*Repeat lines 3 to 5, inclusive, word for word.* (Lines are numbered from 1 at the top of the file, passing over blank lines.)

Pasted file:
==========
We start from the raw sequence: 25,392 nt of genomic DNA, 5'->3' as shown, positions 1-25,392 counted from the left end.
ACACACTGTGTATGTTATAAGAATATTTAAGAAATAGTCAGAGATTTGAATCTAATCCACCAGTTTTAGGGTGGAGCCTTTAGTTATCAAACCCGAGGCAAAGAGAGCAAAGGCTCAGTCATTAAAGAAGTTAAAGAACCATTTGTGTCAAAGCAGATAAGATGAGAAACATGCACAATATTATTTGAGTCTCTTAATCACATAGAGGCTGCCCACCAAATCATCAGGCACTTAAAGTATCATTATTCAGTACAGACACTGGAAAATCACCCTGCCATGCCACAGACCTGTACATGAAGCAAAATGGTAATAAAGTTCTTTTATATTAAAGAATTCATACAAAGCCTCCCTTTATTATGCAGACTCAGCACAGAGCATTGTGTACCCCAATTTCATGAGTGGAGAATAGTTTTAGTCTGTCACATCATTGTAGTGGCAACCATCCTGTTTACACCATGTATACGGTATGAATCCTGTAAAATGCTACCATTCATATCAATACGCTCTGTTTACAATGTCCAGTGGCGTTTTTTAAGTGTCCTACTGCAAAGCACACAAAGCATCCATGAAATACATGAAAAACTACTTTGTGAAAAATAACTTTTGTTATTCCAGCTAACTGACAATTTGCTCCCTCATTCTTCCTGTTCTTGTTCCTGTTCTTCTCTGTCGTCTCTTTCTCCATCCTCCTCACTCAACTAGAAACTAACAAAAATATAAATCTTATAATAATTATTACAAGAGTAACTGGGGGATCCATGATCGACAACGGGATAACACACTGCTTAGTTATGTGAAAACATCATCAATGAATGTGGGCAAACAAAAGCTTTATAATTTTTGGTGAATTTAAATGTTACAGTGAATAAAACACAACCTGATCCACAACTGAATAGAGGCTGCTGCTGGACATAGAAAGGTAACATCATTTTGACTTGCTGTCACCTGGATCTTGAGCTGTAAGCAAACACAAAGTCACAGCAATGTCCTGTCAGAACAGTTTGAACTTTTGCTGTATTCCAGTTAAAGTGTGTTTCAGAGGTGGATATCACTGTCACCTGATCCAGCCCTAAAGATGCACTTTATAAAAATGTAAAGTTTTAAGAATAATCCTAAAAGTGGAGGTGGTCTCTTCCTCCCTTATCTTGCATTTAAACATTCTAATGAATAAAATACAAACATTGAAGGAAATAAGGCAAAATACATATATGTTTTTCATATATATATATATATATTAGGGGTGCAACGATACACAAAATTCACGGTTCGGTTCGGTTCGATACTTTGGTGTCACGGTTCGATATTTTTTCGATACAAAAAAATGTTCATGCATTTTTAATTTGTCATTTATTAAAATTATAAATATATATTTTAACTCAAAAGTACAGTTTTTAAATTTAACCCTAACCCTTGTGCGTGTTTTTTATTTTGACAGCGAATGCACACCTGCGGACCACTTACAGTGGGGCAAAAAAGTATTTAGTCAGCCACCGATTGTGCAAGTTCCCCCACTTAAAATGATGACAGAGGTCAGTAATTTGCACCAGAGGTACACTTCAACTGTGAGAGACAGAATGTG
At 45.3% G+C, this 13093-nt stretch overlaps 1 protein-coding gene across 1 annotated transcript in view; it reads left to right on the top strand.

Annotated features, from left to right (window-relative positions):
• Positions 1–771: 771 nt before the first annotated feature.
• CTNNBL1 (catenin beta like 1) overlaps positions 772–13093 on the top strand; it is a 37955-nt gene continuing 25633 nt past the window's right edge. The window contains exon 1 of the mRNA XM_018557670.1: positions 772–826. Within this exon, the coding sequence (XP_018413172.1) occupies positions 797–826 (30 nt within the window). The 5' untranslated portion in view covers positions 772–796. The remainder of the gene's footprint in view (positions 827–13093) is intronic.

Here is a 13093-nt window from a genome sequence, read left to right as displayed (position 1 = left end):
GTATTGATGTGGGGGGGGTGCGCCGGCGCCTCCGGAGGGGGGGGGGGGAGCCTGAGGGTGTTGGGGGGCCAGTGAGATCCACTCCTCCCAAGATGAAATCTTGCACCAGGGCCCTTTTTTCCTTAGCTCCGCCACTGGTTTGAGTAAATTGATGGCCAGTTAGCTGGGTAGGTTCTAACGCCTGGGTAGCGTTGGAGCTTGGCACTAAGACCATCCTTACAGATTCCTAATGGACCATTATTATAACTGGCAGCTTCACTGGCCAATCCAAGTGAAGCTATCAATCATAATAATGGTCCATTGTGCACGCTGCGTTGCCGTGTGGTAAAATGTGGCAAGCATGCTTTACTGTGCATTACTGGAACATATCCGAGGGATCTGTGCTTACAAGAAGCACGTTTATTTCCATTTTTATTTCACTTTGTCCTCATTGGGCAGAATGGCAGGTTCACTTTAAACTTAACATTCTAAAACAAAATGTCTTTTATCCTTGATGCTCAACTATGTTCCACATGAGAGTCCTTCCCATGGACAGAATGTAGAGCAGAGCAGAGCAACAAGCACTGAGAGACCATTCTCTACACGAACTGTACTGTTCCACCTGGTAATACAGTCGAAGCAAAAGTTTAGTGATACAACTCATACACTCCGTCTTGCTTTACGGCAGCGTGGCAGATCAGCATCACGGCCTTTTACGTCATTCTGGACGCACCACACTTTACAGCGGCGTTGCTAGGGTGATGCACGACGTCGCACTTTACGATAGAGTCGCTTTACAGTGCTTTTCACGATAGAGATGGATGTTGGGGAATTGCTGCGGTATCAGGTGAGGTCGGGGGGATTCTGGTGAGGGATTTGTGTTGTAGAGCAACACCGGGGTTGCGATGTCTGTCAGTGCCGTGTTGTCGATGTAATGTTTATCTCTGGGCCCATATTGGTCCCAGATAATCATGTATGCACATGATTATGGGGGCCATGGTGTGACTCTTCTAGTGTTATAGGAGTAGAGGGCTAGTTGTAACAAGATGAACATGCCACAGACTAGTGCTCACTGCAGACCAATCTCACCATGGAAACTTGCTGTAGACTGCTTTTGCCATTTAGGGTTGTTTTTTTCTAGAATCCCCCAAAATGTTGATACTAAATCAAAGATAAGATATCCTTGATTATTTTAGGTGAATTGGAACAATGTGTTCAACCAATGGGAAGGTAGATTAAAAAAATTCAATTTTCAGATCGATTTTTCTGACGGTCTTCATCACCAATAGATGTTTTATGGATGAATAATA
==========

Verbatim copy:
At 45.3% G+C, this 13093-nt stretch overlaps 1 protein-coding gene across 1 annotated transcript in view; it reads left to right on the top strand.

Annotated features, from left to right (window-relative positions):
• Positions 1–771: 771 nt before the first annotated feature.